Acting is a strange and ephemeral line of work. Put simply, there are no guarantees in show business.
So it was that Anna Gunn in 2013 faced one of those classic and scary crossroads moments that define any performer’s career. A five-year, multiple Emmy-winning run as Skyler White, wife of teacher-turned-drug-kingpin Walter on “Breaking Bad,” had come to an end, and Gunn needed to find a way forward from the show many consider to be one of the greatest ever produced.
The actress, 47, takes a concrete step toward leaving Skyler behind in the new Wall Street drama “Equity.” She plays investment banker Naomi Bishop, grappling with conflicting forces affecting her personal and professional lives as she strives to take a tech company public.
Gunn spoke with amNewYork about the film, which hits theaters on Friday.
What’s it like to see an experience like “Breaking Bad” come to an end and face what’s next?
As an actor, I think it’s inherent in the profession that you always wonder when you finish one job when and if you’re going to work again. It’s just part and parcel of the business. That being said, it was such a fortunate experience because it was so successful and it opened so many doors for all of us. So going on to other projects, there were certainly much better and richer projects coming in after the series. ... When [“Equity”] came, it was a joy.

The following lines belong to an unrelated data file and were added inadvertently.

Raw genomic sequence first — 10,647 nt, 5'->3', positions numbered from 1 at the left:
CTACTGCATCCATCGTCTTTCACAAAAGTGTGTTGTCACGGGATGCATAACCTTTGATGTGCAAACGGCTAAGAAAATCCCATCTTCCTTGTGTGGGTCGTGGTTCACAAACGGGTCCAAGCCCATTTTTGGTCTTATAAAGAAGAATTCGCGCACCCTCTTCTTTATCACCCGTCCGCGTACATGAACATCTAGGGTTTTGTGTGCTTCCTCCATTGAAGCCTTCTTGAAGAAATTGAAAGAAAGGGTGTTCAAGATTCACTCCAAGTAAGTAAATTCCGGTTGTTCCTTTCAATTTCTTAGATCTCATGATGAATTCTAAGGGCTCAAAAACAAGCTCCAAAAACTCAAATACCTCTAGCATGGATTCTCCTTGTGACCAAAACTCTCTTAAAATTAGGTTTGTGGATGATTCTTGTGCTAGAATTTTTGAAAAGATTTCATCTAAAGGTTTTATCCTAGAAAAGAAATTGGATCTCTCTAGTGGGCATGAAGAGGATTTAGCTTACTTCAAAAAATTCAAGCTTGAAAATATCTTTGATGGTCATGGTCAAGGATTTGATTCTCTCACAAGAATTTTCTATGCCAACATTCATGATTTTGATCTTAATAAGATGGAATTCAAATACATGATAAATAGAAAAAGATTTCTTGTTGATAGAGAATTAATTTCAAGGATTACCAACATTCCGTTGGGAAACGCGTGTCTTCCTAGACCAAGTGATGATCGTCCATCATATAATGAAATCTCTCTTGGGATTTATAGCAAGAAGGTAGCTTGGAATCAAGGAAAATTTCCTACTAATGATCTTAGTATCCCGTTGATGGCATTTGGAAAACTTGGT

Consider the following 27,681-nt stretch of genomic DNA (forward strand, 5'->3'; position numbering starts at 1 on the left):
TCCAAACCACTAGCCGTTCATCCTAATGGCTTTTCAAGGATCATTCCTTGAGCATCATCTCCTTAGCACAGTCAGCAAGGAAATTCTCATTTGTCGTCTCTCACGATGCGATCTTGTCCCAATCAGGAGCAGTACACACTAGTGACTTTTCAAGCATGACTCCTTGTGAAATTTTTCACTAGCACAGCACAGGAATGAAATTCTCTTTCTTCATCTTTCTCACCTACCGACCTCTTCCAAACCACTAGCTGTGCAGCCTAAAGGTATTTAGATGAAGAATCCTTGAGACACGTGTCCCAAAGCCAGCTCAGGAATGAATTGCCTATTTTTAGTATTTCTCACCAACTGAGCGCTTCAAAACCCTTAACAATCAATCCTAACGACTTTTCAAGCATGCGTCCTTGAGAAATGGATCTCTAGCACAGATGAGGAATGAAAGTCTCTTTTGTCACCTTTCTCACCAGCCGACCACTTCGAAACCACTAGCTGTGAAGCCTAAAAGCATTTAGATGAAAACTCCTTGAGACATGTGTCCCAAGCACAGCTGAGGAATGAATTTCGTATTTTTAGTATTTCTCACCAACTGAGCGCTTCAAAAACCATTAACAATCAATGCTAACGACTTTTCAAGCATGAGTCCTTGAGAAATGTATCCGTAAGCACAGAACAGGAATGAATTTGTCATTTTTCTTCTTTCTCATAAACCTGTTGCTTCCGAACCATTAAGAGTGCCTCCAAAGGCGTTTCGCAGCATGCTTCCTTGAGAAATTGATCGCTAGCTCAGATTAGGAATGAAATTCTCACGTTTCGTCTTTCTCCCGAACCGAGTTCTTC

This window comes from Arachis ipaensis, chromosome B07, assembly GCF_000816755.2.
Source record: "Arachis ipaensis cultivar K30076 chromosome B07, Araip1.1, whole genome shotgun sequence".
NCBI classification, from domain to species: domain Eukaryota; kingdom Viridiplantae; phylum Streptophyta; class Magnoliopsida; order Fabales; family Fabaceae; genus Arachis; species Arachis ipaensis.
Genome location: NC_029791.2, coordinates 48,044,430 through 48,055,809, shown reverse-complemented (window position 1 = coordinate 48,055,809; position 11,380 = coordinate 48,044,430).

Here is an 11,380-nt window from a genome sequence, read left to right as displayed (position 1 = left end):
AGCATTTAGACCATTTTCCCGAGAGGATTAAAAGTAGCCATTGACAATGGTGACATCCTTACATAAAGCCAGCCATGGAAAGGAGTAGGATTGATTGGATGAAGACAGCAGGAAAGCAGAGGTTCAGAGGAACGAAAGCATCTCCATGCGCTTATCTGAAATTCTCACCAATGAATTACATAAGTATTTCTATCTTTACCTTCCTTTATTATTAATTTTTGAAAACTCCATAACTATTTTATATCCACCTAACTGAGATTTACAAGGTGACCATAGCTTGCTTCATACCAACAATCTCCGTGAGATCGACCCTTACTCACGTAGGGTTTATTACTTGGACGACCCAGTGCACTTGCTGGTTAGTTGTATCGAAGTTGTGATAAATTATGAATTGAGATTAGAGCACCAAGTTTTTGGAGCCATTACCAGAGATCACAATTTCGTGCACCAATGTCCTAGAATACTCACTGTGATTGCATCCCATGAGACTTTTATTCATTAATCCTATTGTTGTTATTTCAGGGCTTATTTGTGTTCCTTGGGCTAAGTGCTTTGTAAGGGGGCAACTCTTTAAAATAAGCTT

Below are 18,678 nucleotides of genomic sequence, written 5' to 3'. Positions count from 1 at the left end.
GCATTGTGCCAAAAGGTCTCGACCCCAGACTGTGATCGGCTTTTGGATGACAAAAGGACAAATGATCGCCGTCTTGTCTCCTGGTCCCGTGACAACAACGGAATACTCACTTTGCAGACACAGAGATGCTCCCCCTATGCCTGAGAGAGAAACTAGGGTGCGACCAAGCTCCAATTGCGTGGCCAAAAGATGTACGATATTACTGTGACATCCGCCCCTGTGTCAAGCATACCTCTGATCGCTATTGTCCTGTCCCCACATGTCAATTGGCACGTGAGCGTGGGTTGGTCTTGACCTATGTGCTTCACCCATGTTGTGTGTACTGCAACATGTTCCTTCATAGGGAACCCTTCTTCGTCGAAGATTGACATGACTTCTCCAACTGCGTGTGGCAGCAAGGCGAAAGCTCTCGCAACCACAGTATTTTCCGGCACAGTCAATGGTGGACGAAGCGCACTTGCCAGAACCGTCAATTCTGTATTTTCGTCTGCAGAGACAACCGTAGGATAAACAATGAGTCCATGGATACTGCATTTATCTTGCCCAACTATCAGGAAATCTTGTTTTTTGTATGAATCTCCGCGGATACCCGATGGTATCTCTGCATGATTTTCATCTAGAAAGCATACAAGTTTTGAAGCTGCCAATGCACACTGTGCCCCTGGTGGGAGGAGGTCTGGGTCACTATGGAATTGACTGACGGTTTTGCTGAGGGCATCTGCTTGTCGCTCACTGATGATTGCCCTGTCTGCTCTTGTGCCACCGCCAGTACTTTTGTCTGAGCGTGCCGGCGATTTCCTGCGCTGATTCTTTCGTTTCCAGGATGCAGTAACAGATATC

I can’t think of another example of a movie about Wall Street that’s a) about women and b) written and directed by women.
In films, it’s still hard for women to headline and to be at the top of the creative process, as well. So it was very exciting to see this particular thing come together, with the producers, a female writer, female director and three very strong female characters. And to have people embrace it and be interested because they want to see this kind of story, and it’s been sadly lacking.
How much did you understand this financial world when you first signed on?
I had some idea of this world in a general sense. My father was a commodities and stock trader. So I had some sense of the world, but not necessarily investment banking. I dove right into research.
Were you concerned about the challenge of humanizing someone working in a world that’s widely scorned these days?
It crossed my mind, but I actually found that the film is investigating a very individual story. So, even though it’s placed on Wall Street and there’s a reason for that, it’s really looking to and examining what women in any profession, in any workplace, the challenges they deal with and the challenges they face.